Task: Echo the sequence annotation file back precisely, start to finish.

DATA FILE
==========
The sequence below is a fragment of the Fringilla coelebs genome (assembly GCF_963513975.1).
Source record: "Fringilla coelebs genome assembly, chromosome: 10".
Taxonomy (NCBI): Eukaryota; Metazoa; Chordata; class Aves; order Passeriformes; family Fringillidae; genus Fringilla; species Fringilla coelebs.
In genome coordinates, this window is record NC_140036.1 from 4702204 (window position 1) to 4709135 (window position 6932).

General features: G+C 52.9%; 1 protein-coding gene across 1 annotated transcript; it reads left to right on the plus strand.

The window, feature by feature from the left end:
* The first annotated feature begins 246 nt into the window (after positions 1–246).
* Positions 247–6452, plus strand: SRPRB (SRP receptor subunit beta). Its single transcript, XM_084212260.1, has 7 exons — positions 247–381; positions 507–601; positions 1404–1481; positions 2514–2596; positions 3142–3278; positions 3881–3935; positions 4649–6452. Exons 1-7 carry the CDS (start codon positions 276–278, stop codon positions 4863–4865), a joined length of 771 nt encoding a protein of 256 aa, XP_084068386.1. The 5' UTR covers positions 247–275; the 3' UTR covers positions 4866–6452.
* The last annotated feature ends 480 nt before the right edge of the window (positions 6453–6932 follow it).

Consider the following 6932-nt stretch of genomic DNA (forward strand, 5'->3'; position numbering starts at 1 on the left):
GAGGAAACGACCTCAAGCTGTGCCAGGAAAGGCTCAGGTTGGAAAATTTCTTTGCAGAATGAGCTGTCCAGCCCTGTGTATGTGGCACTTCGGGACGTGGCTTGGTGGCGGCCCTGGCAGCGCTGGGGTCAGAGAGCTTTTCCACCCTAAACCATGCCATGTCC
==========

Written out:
The sequence below is a fragment of the Fringilla coelebs genome (assembly GCF_963513975.1).
Source record: "Fringilla coelebs genome assembly, chromosome: 10".
Taxonomy (NCBI): Eukaryota; Metazoa; Chordata; class Aves; order Passeriformes; family Fringillidae; genus Fringilla; species Fringilla coelebs.
In genome coordinates, this window is record NC_140036.1 from 4702204 (window position 1) to 4709135 (window position 6932).

General features: G+C 52.9%; 1 protein-coding gene across 1 annotated transcript; it reads left to right on the plus strand.

The window, feature by feature from the left end:
* The first annotated feature begins 246 nt into the window (after positions 1–246).
* Positions 247–6452, plus strand: SRPRB (SRP receptor subunit beta). Its single transcript, XM_084212260.1, has 7 exons — positions 247–381; positions 507–601; positions 1404–1481; positions 2514–2596; positions 3142–3278; positions 3881–3935; positions 4649–6452. Exons 1-7 carry the CDS (start codon positions 276–278, stop codon positions 4863–4865), a joined length of 771 nt encoding a protein of 256 aa, XP_084068386.1. The 5' UTR covers positions 247–275; the 3' UTR covers positions 4866–6452.
* The last annotated feature ends 480 nt before the right edge of the window (positions 6453–6932 follow it).

Consider the following 6932-nt stretch of genomic DNA (forward strand, 5'->3'; position numbering starts at 1 on the left):
GAGGAAACGACCTCAAGCTGTGCCAGGAAAGGCTCAGGTTGGAAAATTTCTTTGCAGAATGAGCTGTCCAGCCCTGTGTATGTGGCACTTCGGGACGTGGCTTGGTGGCGGCCCTGGCAGCGCTGGGGTCAGAGAGCTTTTCCACCCTAAACCATGCCATGTCC